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Good Points Blog

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Point-of-sale rewards: Many moving parts

With all that point-of-sale seems to offer and with all the technological advances over the last 30 years, why do we still not have point-of-sale rewards on a large scale? It’s a complicated situation.

Loyalty program managers and retailers have concerns about program profitability. POS rewards may be less expensive to offer than cash back because the program can “charge” for the convenience. However, will those charges erode the value proposition to the consumer? As a savvy consumer, if I can redeem 10,000 points for a $100 digital gift card or redeem 12,000 points at a $100 point-of-sale purchase, which am I going to choose? Another hit to profitability: program managers will need to compensate retailers for offering the service at the point of sale and due to ever-eroding margins, retailers are less likely to discount these items to the program manager.

And what about profitability for retailers? Will purchases made with points at the point-of-sale cost more than other redemption types? Or will people spend more money or buy more frequently because of the portability of this new currency? Is this uptick in spend worth the system and training investments?

Fast forwarding to a future filled with loyalty programs that offer POS rewards, what happens to brand loyalty? If consumers can use all of their various points to pay for anything, will it erode their loyalty to a specific rewards program provider? Will their loyalty to the retailer increase? If these issues can be addressed, the future could be ripe with opportunity for a strong coalition loyalty program— something that has never taken root in the U.S.—to take on the challenges of POS rewards.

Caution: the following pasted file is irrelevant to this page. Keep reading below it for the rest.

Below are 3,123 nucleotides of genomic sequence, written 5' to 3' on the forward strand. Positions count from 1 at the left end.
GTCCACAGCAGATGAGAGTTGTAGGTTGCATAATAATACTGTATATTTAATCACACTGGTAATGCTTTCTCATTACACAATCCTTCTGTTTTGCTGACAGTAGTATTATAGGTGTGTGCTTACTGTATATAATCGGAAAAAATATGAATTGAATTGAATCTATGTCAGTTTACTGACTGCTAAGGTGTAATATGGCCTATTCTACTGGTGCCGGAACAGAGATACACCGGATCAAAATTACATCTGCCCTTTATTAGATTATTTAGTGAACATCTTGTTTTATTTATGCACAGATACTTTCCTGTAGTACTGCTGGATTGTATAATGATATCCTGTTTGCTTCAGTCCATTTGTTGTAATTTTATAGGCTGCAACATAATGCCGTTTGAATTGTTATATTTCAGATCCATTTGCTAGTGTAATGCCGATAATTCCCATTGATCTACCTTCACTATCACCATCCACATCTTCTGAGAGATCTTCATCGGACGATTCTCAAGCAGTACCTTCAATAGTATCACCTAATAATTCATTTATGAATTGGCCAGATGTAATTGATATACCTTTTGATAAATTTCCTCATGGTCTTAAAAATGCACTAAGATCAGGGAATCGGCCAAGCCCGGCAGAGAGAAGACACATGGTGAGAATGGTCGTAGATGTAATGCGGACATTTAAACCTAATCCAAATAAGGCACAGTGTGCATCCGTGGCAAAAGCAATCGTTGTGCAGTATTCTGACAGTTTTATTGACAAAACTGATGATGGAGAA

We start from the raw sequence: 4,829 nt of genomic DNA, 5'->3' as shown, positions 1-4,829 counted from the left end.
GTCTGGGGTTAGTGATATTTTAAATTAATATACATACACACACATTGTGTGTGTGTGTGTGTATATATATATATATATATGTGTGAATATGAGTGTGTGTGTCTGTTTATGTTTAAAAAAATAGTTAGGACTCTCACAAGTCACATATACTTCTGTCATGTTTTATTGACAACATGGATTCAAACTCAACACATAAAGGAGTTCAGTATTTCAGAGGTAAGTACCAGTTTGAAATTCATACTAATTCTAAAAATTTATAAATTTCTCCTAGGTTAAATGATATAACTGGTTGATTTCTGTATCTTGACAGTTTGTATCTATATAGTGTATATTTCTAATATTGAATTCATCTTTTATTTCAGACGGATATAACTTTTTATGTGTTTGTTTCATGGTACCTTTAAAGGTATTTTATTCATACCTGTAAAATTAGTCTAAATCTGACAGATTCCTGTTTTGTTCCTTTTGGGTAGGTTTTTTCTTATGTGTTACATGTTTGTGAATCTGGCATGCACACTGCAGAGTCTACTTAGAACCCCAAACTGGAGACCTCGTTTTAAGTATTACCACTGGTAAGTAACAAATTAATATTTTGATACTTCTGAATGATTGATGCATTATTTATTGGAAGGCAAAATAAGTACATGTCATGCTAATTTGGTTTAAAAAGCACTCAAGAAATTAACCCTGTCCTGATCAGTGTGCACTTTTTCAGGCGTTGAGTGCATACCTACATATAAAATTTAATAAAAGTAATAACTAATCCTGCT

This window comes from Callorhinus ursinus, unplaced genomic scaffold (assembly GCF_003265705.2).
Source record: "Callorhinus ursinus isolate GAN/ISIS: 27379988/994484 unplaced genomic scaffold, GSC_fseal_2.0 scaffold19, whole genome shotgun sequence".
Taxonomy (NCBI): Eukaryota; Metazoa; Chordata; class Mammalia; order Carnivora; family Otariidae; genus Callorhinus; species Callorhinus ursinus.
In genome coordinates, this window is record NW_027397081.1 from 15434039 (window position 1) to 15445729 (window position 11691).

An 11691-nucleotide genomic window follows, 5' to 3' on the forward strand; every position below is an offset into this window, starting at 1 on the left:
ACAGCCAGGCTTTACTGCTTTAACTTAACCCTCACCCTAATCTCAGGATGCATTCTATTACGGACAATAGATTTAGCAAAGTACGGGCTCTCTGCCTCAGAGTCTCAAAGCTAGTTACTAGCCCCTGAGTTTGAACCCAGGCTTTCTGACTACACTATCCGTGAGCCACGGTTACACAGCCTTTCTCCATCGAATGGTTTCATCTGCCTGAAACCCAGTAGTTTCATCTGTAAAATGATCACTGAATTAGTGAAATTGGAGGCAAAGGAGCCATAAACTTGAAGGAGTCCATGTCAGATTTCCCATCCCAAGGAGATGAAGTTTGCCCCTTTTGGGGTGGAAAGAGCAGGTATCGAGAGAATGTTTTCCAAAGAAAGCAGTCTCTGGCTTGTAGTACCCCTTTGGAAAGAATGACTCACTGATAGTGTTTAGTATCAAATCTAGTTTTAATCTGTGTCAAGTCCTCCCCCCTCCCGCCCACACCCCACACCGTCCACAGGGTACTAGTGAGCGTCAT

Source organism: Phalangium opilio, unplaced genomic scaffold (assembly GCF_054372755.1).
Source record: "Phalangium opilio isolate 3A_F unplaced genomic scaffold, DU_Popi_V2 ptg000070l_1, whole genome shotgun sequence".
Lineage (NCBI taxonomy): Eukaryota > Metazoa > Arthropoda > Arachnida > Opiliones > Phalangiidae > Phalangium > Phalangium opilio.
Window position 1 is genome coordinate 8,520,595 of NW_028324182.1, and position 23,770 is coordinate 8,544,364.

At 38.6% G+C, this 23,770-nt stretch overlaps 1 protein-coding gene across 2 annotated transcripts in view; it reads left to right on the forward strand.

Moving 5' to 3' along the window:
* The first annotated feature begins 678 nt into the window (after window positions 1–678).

A recent Wise Marketer article summed it up well: “No matter how much research we do, and no matter how much insight we gather from customer feedback, of one thing you can be certain: the building of loyalty will not get any easier as time goes by.” At the end of the day, our best bet as loyalty marketers is to focus on the consumer experience—delivering relevant rewards through a simple process based on immediate gratification—even if this means that our costs increase.

Remember that every interaction with your brand is important in the customer loyalty lifecycle. Ask yourself, “Did you fulfill your brand promise?” At Connexions Loyalty, we know that redemption typically leads to even higher earnings per account, as customer loyalty and usage increases after redemption. This is a major indicator of engagement and loyalty to a brand. So doesn’t it make sense to make that redemption as easy as possible for your customers?

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Tags: reward redemption, blog

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